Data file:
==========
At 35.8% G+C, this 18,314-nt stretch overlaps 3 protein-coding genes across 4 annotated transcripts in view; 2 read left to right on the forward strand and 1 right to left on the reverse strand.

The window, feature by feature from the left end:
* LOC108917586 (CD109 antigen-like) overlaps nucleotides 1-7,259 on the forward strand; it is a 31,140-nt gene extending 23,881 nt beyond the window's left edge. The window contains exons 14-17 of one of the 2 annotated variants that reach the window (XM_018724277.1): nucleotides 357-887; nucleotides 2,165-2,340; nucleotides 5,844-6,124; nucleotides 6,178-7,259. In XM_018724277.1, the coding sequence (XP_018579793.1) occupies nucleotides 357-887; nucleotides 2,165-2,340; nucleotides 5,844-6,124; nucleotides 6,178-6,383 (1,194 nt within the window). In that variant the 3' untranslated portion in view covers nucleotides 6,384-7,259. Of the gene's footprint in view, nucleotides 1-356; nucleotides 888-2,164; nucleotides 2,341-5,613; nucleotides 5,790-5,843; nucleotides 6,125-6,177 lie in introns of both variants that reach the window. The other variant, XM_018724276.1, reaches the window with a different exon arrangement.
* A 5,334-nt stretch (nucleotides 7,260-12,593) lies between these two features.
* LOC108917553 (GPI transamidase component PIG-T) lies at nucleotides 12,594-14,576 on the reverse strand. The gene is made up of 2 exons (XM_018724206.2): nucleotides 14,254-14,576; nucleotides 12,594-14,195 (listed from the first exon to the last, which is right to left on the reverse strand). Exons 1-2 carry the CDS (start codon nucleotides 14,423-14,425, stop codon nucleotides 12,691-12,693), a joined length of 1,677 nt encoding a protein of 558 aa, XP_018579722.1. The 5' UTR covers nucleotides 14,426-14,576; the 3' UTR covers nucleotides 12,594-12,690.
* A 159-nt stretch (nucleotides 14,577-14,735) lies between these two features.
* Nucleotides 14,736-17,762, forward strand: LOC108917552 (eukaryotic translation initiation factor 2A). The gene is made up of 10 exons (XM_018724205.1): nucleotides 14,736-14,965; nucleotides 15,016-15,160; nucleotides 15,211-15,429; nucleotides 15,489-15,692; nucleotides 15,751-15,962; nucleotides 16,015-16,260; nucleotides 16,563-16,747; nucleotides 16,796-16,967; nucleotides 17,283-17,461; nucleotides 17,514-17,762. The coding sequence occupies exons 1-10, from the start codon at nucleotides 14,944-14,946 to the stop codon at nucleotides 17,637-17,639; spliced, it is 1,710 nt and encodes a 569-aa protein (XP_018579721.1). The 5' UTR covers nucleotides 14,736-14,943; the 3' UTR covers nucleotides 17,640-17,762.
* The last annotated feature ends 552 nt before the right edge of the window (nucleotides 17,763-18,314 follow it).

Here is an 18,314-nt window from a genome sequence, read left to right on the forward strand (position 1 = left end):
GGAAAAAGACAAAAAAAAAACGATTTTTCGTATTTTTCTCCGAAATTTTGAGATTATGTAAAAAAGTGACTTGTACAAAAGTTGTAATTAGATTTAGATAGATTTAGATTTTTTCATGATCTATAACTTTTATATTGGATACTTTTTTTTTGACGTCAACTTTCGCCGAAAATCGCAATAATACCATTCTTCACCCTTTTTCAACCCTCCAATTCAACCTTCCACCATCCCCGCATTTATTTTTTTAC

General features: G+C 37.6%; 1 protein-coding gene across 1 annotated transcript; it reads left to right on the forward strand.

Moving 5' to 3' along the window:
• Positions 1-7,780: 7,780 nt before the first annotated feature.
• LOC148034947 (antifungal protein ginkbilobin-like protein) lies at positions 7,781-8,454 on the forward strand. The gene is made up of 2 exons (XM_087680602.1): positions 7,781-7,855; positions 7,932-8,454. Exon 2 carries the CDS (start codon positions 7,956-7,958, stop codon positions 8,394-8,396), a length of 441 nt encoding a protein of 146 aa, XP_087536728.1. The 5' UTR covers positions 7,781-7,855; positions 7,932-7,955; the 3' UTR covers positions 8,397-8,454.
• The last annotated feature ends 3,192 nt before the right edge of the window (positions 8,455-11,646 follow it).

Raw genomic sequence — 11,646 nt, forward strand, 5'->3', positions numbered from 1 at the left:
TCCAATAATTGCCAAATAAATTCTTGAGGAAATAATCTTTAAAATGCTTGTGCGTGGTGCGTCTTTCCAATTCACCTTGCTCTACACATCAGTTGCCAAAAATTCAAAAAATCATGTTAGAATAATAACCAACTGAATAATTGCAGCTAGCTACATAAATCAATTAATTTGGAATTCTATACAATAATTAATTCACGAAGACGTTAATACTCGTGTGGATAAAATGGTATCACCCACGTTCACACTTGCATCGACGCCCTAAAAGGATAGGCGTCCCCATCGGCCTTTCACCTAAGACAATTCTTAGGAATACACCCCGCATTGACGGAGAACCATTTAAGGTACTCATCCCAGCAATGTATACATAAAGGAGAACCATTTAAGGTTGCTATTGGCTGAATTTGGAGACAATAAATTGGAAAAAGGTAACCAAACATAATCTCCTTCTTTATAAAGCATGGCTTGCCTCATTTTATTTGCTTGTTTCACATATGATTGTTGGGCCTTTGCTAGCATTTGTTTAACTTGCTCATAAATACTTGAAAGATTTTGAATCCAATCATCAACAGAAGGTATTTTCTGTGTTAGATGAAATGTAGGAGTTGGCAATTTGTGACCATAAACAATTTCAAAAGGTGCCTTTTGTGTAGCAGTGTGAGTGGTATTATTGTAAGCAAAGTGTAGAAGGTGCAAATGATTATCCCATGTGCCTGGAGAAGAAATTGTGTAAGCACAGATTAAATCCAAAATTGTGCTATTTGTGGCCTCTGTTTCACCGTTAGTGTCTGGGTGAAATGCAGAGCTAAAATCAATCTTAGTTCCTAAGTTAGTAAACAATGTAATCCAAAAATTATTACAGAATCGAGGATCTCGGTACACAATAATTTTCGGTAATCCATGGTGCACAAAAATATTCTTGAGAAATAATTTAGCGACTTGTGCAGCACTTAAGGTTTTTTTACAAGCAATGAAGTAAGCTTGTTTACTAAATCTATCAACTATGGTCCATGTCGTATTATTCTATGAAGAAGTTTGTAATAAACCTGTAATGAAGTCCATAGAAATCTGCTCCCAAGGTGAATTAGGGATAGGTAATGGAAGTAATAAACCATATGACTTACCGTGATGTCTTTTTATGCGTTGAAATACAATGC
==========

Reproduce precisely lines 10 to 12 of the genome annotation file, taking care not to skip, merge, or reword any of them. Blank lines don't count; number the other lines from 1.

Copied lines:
GGAAAAAGACAAAAAAAAAACGATTTTTCGTATTTTTCTCCGAAATTTTGAGATTATGTAAAAAAGTGACTTGTACAAAAGTTGTAATTAGATTTAGATAGATTTAGATTTTTTCATGATCTATAACTTTTATATTGGATACTTTTTTTTTGACGTCAACTTTCGCCGAAAATCGCAATAATACCATTCTTCACCCTTTTTCAACCCTCCAATTCAACCTTCCACCATCCCCGCATTTATTTTTTTAC

General features: G+C 37.6%; 1 protein-coding gene across 1 annotated transcript; it reads left to right on the forward strand.

Moving 5' to 3' along the window: